significance of the putsch

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  • Created by: Chantelle
  • Created on: 15-06-10 14:05

The Munich Putsch was an attempted overthrow of the Weimar Republic by the Nazis to establish an authoritarian system of government. The plan was to take control of Munich on the night of the 8th November 1923 and then to march on Berlin, gathering support along the way. The successful takeover of power by Mussolini in Italy in October 1922, combined with the developing internal crisis in Germany convinced Hitler that the opportunity to seize power had arrived. It is my intention to discuss the significance of the putsch and in doing so emphasise how the Munich Putsch represents a turning point in Nazi history.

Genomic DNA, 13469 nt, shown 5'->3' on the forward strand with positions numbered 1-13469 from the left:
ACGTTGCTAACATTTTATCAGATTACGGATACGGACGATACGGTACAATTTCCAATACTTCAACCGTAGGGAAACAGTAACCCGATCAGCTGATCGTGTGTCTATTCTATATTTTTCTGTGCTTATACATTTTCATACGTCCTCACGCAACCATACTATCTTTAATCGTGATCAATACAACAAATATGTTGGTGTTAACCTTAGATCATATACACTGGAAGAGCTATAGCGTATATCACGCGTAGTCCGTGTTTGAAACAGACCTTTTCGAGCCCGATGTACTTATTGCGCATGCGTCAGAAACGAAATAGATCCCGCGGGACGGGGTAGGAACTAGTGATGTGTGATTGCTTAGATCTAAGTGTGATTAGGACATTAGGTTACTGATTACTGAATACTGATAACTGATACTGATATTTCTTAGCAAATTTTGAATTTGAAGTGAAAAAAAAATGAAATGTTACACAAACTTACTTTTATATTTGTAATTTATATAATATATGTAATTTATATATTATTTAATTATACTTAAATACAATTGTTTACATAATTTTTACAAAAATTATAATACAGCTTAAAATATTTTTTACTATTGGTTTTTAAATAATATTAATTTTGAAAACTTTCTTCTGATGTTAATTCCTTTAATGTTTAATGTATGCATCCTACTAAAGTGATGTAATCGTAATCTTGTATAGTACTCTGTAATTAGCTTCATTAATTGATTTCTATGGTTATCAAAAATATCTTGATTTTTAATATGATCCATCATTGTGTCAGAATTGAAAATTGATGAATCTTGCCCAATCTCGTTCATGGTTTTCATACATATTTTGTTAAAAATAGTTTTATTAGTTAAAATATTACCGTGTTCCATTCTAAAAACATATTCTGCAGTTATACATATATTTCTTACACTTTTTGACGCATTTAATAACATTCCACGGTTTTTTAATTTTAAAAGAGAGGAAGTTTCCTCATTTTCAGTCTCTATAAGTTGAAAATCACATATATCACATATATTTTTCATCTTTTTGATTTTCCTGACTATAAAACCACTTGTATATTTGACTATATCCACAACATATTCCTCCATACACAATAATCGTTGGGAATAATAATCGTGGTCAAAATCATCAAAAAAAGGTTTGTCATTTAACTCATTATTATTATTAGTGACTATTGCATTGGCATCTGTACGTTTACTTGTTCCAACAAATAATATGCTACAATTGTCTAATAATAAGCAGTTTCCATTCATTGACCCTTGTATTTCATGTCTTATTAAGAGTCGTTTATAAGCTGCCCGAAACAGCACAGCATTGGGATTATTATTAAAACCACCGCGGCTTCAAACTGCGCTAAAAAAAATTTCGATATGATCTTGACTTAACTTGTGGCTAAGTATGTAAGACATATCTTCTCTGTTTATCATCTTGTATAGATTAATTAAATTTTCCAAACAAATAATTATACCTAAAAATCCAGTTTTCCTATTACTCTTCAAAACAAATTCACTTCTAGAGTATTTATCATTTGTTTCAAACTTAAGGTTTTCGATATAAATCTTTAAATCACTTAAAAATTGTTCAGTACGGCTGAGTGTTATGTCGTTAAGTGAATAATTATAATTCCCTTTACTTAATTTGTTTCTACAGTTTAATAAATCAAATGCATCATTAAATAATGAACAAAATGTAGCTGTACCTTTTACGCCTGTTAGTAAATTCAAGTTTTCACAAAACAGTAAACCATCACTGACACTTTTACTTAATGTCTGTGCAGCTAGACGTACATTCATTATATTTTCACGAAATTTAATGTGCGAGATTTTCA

To have any chance of success Hitler needed the support of the triumvirate (3 leaders of the Bavarian government – Kahr, Lossow & Seisser) who controlled the Bavarian army and police. On the night of 8th November Hitler burst in and stormed the platform of a meeting held in the Beer Cellar. After pushing the triumvirs into a side room and with the help of Ludendorff he got the 3 triumvirs back on the platform where they promised loyalty and shook hands with Hitler. From this point things went wrong. Ludendorff set Kahr free, who fearing failure, abandoned the plan and went about getting the putsch stopped by informing the army and police. The following noon 2OOO men set out and were met by the army and police. A gunfight ensued leaving 14 Nazis and 4 policemen dead. Hitler fled and was arrested two days later and put on trial for treason. The putsch was over before it had really


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